Paul had just argued in 6:1-14 that Jesus Christ removes us from the realm of law-living and all its effects because all of those things are part of the old humanity (Galatians 4:4-5). But here he presses further. If we’ve died to the old humanity, it includes these human ways of ordering life. This is a problem for the first-century person (not just the Jew). For Paul, death in Christ means no law to govern living and identity formation. And this pulls the rug out from much of the social-moral ordering of the world for Paul’s audience, whether Jew, Greek, or Roman.
To explain what he’s getting at, Paul draws upon the common language and imagery of slavery. The scenario Paul sets up would have been shocking to Paul’s audience. Being “under law” is connected with serving sin and injustice (“unrighteousness”)! It appears Stoic or even like something radical Skeptics might have said. But they would not have gone this far. Law was still needed for the weaker types who need a crutch to rely on. But they would not have associated law with sin and injustice. This reveals the fundamentally radical nature of the “fracture” the cross of Christ effected in the world.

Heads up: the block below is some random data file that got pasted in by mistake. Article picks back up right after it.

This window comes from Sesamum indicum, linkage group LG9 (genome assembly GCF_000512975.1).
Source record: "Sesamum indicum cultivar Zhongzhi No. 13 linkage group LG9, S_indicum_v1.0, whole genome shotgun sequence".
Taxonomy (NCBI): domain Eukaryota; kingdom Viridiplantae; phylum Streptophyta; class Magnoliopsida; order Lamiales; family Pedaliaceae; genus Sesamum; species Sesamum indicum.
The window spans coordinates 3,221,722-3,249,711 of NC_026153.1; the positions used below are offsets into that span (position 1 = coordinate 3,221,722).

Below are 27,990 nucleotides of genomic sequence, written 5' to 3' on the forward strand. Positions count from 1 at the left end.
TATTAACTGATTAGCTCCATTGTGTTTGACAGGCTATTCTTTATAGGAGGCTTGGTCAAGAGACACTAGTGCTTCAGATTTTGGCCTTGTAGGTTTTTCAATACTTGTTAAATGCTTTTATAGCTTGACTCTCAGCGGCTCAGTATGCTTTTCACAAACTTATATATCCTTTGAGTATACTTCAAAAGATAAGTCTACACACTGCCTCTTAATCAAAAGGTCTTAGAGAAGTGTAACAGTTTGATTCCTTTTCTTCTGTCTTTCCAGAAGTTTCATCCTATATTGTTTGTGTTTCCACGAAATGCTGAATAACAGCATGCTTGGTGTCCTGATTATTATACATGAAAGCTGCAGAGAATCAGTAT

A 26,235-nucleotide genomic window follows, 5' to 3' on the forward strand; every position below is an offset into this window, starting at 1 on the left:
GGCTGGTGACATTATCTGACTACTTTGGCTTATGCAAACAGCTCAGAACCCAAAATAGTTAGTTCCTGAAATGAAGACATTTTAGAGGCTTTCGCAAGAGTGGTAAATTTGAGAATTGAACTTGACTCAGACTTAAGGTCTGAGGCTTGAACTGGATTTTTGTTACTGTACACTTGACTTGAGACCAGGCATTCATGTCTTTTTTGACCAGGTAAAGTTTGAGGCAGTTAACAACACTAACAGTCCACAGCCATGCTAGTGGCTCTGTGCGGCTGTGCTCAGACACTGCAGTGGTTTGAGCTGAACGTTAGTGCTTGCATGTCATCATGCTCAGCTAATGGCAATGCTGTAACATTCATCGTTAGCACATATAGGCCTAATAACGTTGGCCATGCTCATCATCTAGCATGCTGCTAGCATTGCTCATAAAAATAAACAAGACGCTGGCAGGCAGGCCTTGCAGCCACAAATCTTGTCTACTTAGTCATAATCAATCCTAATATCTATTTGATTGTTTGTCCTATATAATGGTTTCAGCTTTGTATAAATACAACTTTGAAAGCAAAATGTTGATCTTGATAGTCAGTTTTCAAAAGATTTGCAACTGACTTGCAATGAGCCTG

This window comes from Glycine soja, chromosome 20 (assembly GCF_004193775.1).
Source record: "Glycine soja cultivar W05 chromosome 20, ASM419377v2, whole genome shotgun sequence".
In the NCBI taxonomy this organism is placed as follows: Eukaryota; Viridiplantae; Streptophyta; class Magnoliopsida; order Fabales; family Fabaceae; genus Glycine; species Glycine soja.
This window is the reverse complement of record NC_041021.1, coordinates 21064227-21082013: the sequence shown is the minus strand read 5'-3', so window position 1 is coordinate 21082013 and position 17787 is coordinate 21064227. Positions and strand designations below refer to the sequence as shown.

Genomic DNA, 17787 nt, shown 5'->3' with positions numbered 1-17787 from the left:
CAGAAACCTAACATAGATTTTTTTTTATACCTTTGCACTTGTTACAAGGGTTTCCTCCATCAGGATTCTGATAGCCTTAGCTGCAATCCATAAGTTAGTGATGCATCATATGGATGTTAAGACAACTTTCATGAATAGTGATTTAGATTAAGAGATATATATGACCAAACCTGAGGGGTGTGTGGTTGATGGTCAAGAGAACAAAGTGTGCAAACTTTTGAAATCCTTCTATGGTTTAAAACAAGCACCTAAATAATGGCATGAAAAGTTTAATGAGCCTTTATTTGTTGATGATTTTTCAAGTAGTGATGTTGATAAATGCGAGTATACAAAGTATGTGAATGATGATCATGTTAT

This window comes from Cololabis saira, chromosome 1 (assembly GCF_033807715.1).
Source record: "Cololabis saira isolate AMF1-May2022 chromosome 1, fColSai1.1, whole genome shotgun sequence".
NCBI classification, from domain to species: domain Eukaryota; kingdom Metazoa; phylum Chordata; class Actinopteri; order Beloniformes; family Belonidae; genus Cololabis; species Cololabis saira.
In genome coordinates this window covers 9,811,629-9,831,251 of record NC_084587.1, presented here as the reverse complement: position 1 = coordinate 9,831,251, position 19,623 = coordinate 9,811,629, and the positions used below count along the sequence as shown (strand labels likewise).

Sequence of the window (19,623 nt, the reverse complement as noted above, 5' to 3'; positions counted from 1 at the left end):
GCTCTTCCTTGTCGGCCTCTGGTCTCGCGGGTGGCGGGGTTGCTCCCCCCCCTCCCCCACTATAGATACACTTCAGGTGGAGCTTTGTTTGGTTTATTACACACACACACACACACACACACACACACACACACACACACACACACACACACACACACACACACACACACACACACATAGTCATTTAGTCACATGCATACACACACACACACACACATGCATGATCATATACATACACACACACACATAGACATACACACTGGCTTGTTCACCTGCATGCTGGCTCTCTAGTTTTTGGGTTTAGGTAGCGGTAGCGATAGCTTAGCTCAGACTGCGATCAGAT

The law is the way sin works out its mastery over old humanity. Adamic humanity exists “under law” because they are slaves to sin, serving sin and producing “unrighteousness” (better: “injustice”). As slaves to impurity they live lives of “lawlessness” in verse 19. Even keeping the law does this because the law fundamentally creates walls that serve the injustice of a fractured humanity. By contrast the baptized live under and serve a different Lord and thus also an entirely different system of living and finding one’s identity. Instead of sin, those baptized have transferred to life under God, serving “justice,” rather than sin, and resulting in sanctification and eternal life. Identity (not just function!) is now part of the body of Christ — in being part of one another who make up this body (whether Jew, Greek, or Roman). This is where Paul is headed in Romans (Romans 14:1-12; 15:7).